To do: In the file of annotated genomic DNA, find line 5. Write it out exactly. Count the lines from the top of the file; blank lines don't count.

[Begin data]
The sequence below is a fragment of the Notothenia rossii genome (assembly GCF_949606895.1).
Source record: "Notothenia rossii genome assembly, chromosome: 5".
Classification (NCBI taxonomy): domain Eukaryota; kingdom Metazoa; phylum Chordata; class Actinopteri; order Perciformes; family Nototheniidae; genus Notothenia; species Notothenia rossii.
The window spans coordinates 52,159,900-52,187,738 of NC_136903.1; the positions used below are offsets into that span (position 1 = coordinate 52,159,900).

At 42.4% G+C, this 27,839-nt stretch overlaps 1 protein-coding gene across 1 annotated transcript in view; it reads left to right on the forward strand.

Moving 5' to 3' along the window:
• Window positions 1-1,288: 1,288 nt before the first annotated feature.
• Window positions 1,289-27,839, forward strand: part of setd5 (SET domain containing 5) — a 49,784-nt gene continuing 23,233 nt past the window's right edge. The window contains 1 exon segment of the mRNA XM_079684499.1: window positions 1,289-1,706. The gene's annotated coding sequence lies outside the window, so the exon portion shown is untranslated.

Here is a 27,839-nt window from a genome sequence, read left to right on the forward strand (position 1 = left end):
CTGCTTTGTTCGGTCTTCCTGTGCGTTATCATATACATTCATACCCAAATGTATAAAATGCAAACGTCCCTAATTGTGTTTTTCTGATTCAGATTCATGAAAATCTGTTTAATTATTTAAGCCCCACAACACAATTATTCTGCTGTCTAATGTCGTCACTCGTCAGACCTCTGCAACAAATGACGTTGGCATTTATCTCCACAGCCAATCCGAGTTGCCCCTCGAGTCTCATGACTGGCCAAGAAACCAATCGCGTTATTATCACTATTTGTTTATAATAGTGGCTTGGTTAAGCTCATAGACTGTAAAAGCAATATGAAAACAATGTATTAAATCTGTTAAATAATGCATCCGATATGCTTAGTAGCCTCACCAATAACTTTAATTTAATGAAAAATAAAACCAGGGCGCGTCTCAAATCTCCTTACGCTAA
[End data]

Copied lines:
At 42.4% G+C, this 27,839-nt stretch overlaps 1 protein-coding gene across 1 annotated transcript in view; it reads left to right on the forward strand.